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Educating Future Cybersecurity Professionals

Sue Marquette Poremba

Last year, my colleague Lora Bentley discussed comments made by Melissa Hathaway, then the Obama administration's acting senior director for cyber security, regarding the need for the White House to have a direct hand in cyber security for the country. However, Bentley also pointed out that changing the national culture on security is going to be a marathon effort.

 

Sure enough, we've slowly been seeing some changes coming out of Washington, and this past week there was another step forward. The Department of Labor handed out grant money for cyber security education. For example, New York's Mohawk Valley Community College received nearly $3 million to implement security training. The training will benefit employers in the health care, financial and manufacturing industries who need cyber security professionals. Meanwhile, in Maryland, several community colleges are sharing a $5 million grant for such training.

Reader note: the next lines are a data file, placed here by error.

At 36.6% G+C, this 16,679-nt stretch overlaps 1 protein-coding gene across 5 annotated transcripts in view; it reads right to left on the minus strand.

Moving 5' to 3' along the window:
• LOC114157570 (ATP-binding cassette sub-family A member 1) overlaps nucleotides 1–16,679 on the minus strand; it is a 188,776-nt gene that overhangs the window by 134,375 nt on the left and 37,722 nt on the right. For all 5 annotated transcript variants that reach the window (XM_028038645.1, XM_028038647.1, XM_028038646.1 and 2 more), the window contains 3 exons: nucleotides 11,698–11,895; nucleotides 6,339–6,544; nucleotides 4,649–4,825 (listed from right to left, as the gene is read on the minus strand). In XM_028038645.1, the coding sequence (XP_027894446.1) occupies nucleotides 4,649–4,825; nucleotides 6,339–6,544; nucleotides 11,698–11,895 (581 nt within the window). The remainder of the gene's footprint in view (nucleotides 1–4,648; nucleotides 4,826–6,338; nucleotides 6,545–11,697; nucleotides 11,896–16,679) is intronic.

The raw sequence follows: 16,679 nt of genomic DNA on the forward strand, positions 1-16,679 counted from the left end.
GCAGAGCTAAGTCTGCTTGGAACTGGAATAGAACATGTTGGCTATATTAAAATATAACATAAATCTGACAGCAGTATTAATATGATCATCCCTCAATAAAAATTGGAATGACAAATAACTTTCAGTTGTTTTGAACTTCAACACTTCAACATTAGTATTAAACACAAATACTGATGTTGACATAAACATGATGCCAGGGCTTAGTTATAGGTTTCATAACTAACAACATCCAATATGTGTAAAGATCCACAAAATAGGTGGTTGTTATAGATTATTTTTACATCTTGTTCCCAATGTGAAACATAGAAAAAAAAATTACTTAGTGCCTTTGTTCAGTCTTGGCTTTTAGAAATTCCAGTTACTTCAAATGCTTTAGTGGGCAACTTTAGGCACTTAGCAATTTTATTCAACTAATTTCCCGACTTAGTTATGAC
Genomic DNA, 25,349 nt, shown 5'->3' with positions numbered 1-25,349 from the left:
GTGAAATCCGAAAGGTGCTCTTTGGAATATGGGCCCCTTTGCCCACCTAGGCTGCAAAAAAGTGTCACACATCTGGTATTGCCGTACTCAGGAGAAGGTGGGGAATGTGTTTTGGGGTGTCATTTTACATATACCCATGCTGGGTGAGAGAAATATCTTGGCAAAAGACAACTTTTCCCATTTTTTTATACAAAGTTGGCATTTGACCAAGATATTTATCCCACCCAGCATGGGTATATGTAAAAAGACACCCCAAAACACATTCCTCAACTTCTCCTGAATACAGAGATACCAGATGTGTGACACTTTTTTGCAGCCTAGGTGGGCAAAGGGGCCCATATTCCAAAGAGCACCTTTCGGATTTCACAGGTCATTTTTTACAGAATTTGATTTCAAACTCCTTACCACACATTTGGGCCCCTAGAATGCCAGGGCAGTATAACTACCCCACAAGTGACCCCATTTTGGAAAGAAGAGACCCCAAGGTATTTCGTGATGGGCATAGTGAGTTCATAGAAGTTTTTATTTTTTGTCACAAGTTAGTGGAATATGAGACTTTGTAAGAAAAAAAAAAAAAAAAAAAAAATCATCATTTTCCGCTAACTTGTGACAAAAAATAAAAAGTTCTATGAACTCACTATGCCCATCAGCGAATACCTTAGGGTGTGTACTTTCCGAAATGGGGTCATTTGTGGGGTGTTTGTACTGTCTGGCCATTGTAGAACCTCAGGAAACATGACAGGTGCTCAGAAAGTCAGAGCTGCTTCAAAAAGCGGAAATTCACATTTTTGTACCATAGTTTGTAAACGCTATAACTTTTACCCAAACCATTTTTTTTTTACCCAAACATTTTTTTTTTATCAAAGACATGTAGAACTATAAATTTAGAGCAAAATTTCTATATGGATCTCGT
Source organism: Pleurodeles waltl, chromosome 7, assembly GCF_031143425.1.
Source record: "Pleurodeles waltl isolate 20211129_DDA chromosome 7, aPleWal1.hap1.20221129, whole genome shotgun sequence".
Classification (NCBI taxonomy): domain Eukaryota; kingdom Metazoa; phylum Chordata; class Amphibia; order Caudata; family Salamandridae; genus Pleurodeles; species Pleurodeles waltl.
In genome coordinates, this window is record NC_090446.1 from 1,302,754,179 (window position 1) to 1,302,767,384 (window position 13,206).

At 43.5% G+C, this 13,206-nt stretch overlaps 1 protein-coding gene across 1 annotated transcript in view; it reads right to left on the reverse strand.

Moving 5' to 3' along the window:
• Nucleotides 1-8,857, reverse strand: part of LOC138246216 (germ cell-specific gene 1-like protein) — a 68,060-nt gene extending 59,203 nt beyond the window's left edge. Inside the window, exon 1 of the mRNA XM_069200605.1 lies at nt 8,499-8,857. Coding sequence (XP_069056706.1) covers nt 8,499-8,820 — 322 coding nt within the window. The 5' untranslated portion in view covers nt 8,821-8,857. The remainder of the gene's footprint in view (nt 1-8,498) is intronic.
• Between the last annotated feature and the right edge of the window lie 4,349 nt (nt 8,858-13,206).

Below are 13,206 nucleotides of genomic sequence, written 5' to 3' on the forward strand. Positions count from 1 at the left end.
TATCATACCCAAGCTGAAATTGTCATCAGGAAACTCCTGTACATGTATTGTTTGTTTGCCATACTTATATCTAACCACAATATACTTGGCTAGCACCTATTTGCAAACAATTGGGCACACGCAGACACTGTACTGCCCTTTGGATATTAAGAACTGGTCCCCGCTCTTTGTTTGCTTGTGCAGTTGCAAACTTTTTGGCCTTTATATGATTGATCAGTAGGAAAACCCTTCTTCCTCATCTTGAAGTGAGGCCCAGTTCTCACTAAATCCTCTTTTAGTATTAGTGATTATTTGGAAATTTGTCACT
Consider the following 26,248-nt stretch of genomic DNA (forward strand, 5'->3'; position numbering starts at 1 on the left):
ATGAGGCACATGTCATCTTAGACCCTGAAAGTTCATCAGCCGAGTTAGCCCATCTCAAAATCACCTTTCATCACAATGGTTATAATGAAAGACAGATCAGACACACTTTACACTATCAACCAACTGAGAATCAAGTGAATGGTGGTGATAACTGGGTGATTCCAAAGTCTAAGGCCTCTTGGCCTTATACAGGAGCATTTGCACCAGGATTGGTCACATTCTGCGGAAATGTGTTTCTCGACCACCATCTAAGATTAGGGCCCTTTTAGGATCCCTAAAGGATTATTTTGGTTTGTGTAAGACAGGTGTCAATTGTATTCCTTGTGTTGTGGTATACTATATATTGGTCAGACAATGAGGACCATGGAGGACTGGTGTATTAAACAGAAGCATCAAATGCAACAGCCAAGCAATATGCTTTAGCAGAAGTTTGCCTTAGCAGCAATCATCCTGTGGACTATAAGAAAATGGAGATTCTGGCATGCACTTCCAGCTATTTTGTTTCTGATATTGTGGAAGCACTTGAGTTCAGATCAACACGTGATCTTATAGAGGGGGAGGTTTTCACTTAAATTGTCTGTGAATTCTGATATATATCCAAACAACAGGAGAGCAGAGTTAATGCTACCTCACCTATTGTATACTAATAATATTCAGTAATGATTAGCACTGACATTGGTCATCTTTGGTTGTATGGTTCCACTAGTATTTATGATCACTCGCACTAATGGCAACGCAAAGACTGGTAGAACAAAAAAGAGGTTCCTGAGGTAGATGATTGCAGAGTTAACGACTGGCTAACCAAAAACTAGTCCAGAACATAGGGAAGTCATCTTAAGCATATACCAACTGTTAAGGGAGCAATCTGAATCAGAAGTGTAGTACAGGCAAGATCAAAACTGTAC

Why is this important for the future of cyber security? One of the issues I've heard from chief security officers is that they and other security professionals came into their jobs through IT. Executives recognized the need for someone to handle data security and shifting that responsibility to someone who worked with the network was a logical choice. That meant security professionals had no formal security training and had to learn on the job. These Department of Labor grants will help change that.


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